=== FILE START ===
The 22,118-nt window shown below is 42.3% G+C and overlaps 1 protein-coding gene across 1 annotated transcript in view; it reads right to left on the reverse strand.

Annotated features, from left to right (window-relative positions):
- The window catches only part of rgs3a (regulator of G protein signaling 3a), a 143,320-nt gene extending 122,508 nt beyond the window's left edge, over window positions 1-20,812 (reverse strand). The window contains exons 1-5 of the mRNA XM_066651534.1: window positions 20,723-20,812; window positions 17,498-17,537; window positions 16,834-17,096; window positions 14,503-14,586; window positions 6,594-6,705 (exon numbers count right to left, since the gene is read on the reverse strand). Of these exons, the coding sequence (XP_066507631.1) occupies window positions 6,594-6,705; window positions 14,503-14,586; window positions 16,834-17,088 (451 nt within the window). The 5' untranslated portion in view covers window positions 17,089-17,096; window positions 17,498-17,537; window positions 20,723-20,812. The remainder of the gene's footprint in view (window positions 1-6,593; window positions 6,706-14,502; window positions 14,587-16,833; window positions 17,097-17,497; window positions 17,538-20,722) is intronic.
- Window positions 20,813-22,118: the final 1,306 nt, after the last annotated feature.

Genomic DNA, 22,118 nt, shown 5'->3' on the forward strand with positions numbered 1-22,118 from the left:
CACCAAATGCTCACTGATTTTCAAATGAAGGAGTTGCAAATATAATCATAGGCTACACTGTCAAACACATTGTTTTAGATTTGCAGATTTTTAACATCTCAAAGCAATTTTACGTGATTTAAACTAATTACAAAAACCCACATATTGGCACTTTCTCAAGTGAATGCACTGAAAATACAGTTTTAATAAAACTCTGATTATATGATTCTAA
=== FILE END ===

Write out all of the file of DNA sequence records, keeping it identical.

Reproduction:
The 22,118-nt window shown below is 42.3% G+C and overlaps 1 protein-coding gene across 1 annotated transcript in view; it reads right to left on the reverse strand.

Annotated features, from left to right (window-relative positions):
- The window catches only part of rgs3a (regulator of G protein signaling 3a), a 143,320-nt gene extending 122,508 nt beyond the window's left edge, over window positions 1-20,812 (reverse strand). The window contains exons 1-5 of the mRNA XM_066651534.1: window positions 20,723-20,812; window positions 17,498-17,537; window positions 16,834-17,096; window positions 14,503-14,586; window positions 6,594-6,705 (exon numbers count right to left, since the gene is read on the reverse strand). Of these exons, the coding sequence (XP_066507631.1) occupies window positions 6,594-6,705; window positions 14,503-14,586; window positions 16,834-17,088 (451 nt within the window). The 5' untranslated portion in view covers window positions 17,089-17,096; window positions 17,498-17,537; window positions 20,723-20,812. The remainder of the gene's footprint in view (window positions 1-6,593; window positions 6,706-14,502; window positions 14,587-16,833; window positions 17,097-17,497; window positions 17,538-20,722) is intronic.
- Window positions 20,813-22,118: the final 1,306 nt, after the last annotated feature.

Genomic DNA, 22,118 nt, shown 5'->3' on the forward strand with positions numbered 1-22,118 from the left:
CACCAAATGCTCACTGATTTTCAAATGAAGGAGTTGCAAATATAATCATAGGCTACACTGTCAAACACATTGTTTTAGATTTGCAGATTTTTAACATCTCAAAGCAATTTTACGTGATTTAAACTAATTACAAAAACCCACATATTGGCACTTTCTCAAGTGAATGCACTGAAAATACAGTTTTAATAAAACTCTGATTATATGATTCTAA